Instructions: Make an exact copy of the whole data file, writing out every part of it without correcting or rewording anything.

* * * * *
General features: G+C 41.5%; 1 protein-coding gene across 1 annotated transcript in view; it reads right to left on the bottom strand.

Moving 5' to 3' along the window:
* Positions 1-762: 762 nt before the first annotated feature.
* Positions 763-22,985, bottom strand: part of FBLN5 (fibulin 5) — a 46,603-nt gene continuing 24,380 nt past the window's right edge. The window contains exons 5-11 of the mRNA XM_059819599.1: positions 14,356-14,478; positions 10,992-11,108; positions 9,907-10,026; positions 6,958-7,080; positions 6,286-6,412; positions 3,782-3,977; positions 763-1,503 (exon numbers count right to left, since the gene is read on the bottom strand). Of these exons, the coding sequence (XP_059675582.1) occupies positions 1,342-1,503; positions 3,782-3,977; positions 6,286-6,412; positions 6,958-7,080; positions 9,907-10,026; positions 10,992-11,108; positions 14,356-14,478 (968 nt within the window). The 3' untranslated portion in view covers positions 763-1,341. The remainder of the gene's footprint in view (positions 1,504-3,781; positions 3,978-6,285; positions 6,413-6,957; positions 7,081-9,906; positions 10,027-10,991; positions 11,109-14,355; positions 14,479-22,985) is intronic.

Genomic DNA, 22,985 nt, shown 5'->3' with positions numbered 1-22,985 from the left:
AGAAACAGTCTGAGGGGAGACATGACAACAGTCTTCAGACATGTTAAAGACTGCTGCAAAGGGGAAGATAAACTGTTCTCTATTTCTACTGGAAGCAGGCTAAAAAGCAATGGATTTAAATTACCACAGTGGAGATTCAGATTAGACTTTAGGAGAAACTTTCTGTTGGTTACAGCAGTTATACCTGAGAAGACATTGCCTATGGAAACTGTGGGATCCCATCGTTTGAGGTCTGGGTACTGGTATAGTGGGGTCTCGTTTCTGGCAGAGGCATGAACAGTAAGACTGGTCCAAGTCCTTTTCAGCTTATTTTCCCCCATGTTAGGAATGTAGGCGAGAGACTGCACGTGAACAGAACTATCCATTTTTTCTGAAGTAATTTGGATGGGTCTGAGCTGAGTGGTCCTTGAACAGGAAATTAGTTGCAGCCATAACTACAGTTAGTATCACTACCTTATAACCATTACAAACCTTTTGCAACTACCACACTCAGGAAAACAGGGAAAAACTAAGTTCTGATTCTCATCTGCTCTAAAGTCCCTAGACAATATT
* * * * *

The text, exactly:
General features: G+C 41.5%; 1 protein-coding gene across 1 annotated transcript in view; it reads right to left on the bottom strand.

Moving 5' to 3' along the window:
* Positions 1-762: 762 nt before the first annotated feature.
* Positions 763-22,985, bottom strand: part of FBLN5 (fibulin 5) — a 46,603-nt gene continuing 24,380 nt past the window's right edge. The window contains exons 5-11 of the mRNA XM_059819599.1: positions 14,356-14,478; positions 10,992-11,108; positions 9,907-10,026; positions 6,958-7,080; positions 6,286-6,412; positions 3,782-3,977; positions 763-1,503 (exon numbers count right to left, since the gene is read on the bottom strand). Of these exons, the coding sequence (XP_059675582.1) occupies positions 1,342-1,503; positions 3,782-3,977; positions 6,286-6,412; positions 6,958-7,080; positions 9,907-10,026; positions 10,992-11,108; positions 14,356-14,478 (968 nt within the window). The 3' untranslated portion in view covers positions 763-1,341. The remainder of the gene's footprint in view (positions 1,504-3,781; positions 3,978-6,285; positions 6,413-6,957; positions 7,081-9,906; positions 10,027-10,991; positions 11,109-14,355; positions 14,479-22,985) is intronic.

Genomic DNA, 22,985 nt, shown 5'->3' with positions numbered 1-22,985 from the left:
AGAAACAGTCTGAGGGGAGACATGACAACAGTCTTCAGACATGTTAAAGACTGCTGCAAAGGGGAAGATAAACTGTTCTCTATTTCTACTGGAAGCAGGCTAAAAAGCAATGGATTTAAATTACCACAGTGGAGATTCAGATTAGACTTTAGGAGAAACTTTCTGTTGGTTACAGCAGTTATACCTGAGAAGACATTGCCTATGGAAACTGTGGGATCCCATCGTTTGAGGTCTGGGTACTGGTATAGTGGGGTCTCGTTTCTGGCAGAGGCATGAACAGTAAGACTGGTCCAAGTCCTTTTCAGCTTATTTTCCCCCATGTTAGGAATGTAGGCGAGAGACTGCACGTGAACAGAACTATCCATTTTTTCTGAAGTAATTTGGATGGGTCTGAGCTGAGTGGTCCTTGAACAGGAAATTAGTTGCAGCCATAACTACAGTTAGTATCACTACCTTATAACCATTACAAACCTTTTGCAACTACCACACTCAGGAAAACAGGGAAAAACTAAGTTCTGATTCTCATCTGCTCTAAAGTCCCTAGACAATATT